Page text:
Rep. Alexandria Ocasio-CortezAlexandria Ocasio-CortezGreta Thunberg scolds Congress on climate action: 'I know you are trying but just not hard enough' Ocasio-Cortez endorses challenger to Democrat Lipinski in Illinois race The Hill's Morning Report - What is Trump's next move on Iran? MORE (D-N.Y.) on Friday responded to critics who questioned why she was sworn in to testify before the House Oversight and Reform Committee.

The freshman lawmaker, who sits on the Oversight panel, stood at the witness table Thursday and raised her hand to be sworn in for a hearing focused on conditions for migrants families at the United States's southern border.

In response to a tweet from MSNBC host and liberal commentator Mika BrzezinskiMika Emilie BrzezinskiMattis: 'I don't know how I could have spoken more loudly' against Trump than by quitting In three years of Trump's presidency, who has branded whom? Brzezinski fires back at Trump after he lashes out at 'Morning Joe': 'I'm sad and disgusted' MORE questioning why the lawmaker was sworn in — a step taken for witnesses but not usually for members of Congress — Ocasio-Cortez maintained she was asked to make the move.

“GOP has alleged that I am lying about the accounts of migrant women at the border, particularly about the fact that they were were told to drink out of a toilet bowl. Committee staff conferred with me ahead of time about formally requesting to be sworn in,” she wrote. 

Ocasio-Cortez similarly told a reporter for USA Today that the request came from committee staff.


"It was committee staff that had approached me about the formal request so this is not something that even kind of started w/us,” she explained, according to a tweet from USA Today reporter Christal Hayes.

Others on social media questioned why the lawmaker was sworn in before her testimony, including a number of conservative writers and commentators who called the move unnecessary for a member of Congress.

During the hearing, Ocasio-Cortez delivered an emotional testimony about her experience visiting migrant detention centers in Texas earlier this month, describing poor conditions and slamming the Trump administration for separating families at the southern border.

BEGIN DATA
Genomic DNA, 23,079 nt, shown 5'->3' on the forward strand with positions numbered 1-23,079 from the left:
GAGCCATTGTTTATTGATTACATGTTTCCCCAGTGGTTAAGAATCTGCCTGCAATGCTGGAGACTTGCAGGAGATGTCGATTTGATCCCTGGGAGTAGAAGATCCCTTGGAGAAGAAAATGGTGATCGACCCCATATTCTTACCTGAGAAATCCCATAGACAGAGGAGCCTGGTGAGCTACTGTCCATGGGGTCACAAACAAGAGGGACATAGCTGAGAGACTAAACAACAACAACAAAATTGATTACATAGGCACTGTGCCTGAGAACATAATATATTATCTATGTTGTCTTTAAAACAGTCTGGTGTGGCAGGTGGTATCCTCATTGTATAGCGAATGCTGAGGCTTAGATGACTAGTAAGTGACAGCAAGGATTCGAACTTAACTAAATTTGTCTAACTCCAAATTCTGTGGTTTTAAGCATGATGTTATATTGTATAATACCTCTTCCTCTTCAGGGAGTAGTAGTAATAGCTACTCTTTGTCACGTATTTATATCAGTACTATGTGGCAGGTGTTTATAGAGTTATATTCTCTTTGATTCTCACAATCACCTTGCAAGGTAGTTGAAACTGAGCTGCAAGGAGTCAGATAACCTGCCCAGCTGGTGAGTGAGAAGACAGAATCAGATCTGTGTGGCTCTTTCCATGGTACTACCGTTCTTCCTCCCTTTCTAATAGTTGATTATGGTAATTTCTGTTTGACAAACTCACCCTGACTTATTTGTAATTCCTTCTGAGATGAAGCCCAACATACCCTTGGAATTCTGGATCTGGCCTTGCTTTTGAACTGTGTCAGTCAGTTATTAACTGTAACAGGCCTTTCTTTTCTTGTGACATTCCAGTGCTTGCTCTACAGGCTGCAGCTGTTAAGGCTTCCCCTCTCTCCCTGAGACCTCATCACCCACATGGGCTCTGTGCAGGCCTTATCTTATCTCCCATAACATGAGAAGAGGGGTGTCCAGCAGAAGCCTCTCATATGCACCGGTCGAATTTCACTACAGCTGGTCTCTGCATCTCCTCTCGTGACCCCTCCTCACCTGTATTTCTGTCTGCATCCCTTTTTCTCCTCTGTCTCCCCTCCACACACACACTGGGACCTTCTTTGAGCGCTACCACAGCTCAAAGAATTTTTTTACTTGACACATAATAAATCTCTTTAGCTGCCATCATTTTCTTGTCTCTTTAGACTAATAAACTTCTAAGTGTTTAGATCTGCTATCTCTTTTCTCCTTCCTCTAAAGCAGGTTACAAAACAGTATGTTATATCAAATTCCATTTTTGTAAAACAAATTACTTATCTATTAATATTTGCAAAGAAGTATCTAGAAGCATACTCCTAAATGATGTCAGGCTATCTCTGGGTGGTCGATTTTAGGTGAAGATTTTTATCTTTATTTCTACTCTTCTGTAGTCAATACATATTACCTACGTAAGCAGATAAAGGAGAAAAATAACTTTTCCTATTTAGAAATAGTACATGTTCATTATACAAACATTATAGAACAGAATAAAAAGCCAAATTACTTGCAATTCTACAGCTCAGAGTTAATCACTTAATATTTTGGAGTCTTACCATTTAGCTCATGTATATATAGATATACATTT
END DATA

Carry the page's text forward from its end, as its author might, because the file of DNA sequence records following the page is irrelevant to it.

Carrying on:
“What’s worse, Mr. Chairman, was the fact that there were American flags hanging all over these facilities,” said Ocasio-Cortez. “That children were being separated from their parents in front of the American flag, that women were being called these names under an American flag, we cannot allow for this."

A slate of lawmakers were on a panel before the committee Friday. Reps. Andy Biggs (R-Ariz.), Michael Cloud (R-Texas), Debbie Lesko (R-Ariz.), Chip RoyCharles (Chip) Eugene RoyTexas Republicans sound alarm about rapidly evolving state GOP lawmakers call for provisions barring DOD funds for border wall to be dropped Lawmakers mark anniversary of Martin Luther King 'I have a dream' speech MORE (R-Texas), Veronica EscobarVeronica EscobarGun epidemic is personal for lawmakers touched by violence House holds moment of silence for El Paso victims House Republicans want details on Democrats' trips to Mexico MORE (D-Texas), Ayanna PressleyAyanna PressleyKavanaugh impeachment push hits Capitol buzz saw Pressley on Kavanaugh impeachment: 'Deeply disturbing' that a justice 'could have this many allegations' Trump praises Kavanaugh as a 'great, brilliant man,' blasts NYT over 'smear' report at rally MORE (D-Mass.) and Rashida TlaibRashida Harbi TlaibOmar says she hopes Netanyahu not reelected Bill Maher, Michael Moore spar over Democrats' strategy for 2020 Young insurgents aren't rushing to Kennedy's side in Markey fight MORE (D-Mich.) also testified.

Trump administration officials Jennifer Costello, the acting inspector general of the Department of Homeland Security; Ann Maxwell, assistant inspector general for evaluation and inspections at the Department of Health and Human Services; and Elora Mukherjee and Jennifer Nagda, lawyers who've visited the shelters, were also scheduled to testify in a second panel. 

Ocasio-Cortez first shared her claim about migrants being told to drink out of toilets after visiting a Customs and Border Protection facility earlier this month. CBP officials have disputed those allegations.